Travel info for Lake Baikal in Russia

The sacred wonder of southern Siberia


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Lake Baikal, Irkutsk, Russia

GPS: 53.143743154734, 107.98371895659

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Surrounded by mountains and large forest areas, Lake Baikal is located near the border with Mongolia, in the south of Eastern Siberia. Until the 17th century, this region was controlled by China before the Transbaikal Cossack Host occupied the area to quench the thirst for territorial expansion of the tsars under the Russian Empire. Representing 20% of the world’s frozen freshwater reserves, Lake Baikal is by far the largest freshwater lake on the planet. Its water reserve, estimated at nearly 24,000 km3, is greater than that of all the Great Lakes of North America combined.

With its impressive proportions, this “Pearl of Siberia” is 640 kilometres long and 80 kilometres wide in its middle part. These figures make Lake Baikal the sixth most important lake on Earth in terms of area (more than 30,000 km² which is the equivalent of the surface of a country like Belgium). Formed about 20 to 25 million years ago, it is not only the oldest lake in the world but also the deepest (700 meters deep on average with the highest point at nearly 1,650 meters). Due to the transparent nature of its waters, the visibility of the lake can carry up to 40 meters deep to the naked eye. Each season offers Lake Baikal its share of varied experiences through landscapes metamorphosed by nature between the sweetness of the summer period and the ice environment in winter (temperature can drop to -50 °C).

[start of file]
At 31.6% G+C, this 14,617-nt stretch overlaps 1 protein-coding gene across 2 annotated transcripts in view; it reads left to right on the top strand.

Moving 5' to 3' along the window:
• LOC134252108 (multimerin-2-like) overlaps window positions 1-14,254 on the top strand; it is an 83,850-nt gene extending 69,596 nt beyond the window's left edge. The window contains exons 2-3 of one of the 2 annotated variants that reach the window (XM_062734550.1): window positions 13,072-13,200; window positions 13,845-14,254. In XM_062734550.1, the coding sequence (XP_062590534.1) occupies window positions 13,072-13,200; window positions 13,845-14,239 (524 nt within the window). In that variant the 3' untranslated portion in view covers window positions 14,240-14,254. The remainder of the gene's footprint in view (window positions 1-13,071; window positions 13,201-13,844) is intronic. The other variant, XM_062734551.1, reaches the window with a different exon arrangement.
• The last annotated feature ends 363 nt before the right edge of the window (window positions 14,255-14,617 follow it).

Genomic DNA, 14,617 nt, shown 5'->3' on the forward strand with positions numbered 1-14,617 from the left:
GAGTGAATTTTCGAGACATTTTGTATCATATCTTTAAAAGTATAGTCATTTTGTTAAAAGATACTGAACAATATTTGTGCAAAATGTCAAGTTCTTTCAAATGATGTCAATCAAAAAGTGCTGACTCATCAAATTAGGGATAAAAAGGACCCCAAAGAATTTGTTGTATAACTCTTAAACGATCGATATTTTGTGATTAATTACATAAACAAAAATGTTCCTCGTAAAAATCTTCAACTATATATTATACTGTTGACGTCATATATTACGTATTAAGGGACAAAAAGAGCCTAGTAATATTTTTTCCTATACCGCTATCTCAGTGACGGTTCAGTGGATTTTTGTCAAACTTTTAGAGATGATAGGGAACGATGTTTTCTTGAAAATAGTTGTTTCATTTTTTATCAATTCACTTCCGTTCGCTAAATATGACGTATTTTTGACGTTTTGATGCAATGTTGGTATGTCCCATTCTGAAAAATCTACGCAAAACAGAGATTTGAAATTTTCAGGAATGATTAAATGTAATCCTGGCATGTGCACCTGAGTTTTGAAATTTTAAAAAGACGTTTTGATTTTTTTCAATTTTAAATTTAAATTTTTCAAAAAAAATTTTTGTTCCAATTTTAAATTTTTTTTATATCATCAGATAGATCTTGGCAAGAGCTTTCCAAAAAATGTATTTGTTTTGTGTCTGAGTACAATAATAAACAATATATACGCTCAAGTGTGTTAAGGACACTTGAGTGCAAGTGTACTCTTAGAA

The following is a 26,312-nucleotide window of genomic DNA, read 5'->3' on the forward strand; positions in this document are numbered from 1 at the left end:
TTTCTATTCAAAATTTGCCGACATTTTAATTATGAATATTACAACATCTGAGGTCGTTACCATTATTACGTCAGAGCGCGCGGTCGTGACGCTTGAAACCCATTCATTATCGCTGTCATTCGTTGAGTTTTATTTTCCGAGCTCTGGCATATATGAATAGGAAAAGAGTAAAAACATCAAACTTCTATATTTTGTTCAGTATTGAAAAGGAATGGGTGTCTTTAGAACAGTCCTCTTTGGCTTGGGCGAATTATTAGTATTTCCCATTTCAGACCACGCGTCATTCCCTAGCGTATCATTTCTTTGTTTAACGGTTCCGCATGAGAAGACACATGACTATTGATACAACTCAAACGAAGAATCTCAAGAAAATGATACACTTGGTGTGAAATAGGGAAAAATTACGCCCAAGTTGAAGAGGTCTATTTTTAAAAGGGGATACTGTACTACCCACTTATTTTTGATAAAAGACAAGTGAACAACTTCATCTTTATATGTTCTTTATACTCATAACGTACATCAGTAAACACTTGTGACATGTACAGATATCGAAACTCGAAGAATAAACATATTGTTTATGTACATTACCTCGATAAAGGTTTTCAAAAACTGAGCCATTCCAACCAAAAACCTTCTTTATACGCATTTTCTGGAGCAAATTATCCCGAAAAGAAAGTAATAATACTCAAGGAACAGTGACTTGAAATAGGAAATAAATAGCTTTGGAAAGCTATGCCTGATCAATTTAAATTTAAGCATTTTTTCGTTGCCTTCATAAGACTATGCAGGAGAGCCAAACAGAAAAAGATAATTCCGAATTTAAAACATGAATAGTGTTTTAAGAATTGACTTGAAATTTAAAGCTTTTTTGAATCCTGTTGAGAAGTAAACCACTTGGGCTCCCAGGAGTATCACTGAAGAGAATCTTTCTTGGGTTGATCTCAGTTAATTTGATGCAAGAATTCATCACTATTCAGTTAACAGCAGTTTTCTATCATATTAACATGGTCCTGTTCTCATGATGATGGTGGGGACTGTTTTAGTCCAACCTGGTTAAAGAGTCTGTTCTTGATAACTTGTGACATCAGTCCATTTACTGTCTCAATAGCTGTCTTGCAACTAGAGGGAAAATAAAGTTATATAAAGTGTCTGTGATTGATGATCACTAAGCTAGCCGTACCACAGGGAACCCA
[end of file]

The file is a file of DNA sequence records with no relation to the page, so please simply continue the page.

Many Buryat tribes, residing on the eastern part of Lake Baikal, still consider this crescent-shaped “sea” as sacred. Its limpid and clear-looking water extends over nearly 2,000 kilometres of coastline and rubs shoulders with mountains, some of which peak at nearly 3,000 meters. Water from Lake Baikal is considered one of the purest on the planet. Fuelled by some 330 rivers, three of which are main (Selenga, Upper Angara and Barguzin), the lake is home to around 2,000 animal and plant species, more than half of which are unique in the world. This fabulous freshwater ecosystem has given Lake Baikal a new nickname since its registration for Unesco World Heritage: the Galapagos of Russia. Generous in nature, the lake is today threatened by the proliferation of green algae (spirogyra) obscuring its coastal waters. It has to face the gradual drop in the level of its waters, consequences of human activities (industrial pollution, illegal fishing, untreated wastewater, poaching, over-attendance, etc.) and global warming.

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  • The remarkable clarity and transparency of the waters of Lake Baikal several meters deep (geologically richer than any other lake on Earth); the feeling of loneliness in this natural immensity